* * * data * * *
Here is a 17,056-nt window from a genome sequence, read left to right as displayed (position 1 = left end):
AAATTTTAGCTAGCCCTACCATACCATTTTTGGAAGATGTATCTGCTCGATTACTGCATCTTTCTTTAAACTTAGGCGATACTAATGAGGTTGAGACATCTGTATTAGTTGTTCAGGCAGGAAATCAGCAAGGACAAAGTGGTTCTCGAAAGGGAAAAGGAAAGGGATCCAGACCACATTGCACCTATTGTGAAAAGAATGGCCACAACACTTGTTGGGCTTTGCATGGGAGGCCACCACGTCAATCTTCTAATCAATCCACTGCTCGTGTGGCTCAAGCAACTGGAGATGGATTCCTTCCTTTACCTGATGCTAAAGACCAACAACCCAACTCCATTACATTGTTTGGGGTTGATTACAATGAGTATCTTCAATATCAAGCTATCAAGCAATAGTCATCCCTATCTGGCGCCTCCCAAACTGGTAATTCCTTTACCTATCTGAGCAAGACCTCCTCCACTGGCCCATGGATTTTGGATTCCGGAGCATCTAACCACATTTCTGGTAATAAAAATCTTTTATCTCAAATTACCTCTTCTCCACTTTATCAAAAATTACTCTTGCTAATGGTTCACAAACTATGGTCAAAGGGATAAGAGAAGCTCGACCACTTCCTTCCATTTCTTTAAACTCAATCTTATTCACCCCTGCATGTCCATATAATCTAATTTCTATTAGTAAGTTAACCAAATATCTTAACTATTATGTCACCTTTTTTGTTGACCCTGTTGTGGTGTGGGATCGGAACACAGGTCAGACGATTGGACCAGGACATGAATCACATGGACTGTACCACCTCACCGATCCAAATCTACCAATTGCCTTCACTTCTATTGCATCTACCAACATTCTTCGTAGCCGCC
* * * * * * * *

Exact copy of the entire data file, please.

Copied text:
Here is a 17,056-nt window from a genome sequence, read left to right as displayed (position 1 = left end):
AAATTTTAGCTAGCCCTACCATACCATTTTTGGAAGATGTATCTGCTCGATTACTGCATCTTTCTTTAAACTTAGGCGATACTAATGAGGTTGAGACATCTGTATTAGTTGTTCAGGCAGGAAATCAGCAAGGACAAAGTGGTTCTCGAAAGGGAAAAGGAAAGGGATCCAGACCACATTGCACCTATTGTGAAAAGAATGGCCACAACACTTGTTGGGCTTTGCATGGGAGGCCACCACGTCAATCTTCTAATCAATCCACTGCTCGTGTGGCTCAAGCAACTGGAGATGGATTCCTTCCTTTACCTGATGCTAAAGACCAACAACCCAACTCCATTACATTGTTTGGGGTTGATTACAATGAGTATCTTCAATATCAAGCTATCAAGCAATAGTCATCCCTATCTGGCGCCTCCCAAACTGGTAATTCCTTTACCTATCTGAGCAAGACCTCCTCCACTGGCCCATGGATTTTGGATTCCGGAGCATCTAACCACATTTCTGGTAATAAAAATCTTTTATCTCAAATTACCTCTTCTCCACTTTATCAAAAATTACTCTTGCTAATGGTTCACAAACTATGGTCAAAGGGATAAGAGAAGCTCGACCACTTCCTTCCATTTCTTTAAACTCAATCTTATTCACCCCTGCATGTCCATATAATCTAATTTCTATTAGTAAGTTAACCAAATATCTTAACTATTATGTCACCTTTTTTGTTGACCCTGTTGTGGTGTGGGATCGGAACACAGGTCAGACGATTGGACCAGGACATGAATCACATGGACTGTACCACCTCACCGATCCAAATCTACCAATTGCCTTCACTTCTATTGCATCTACCAACATTCTTCGTAGCCGCC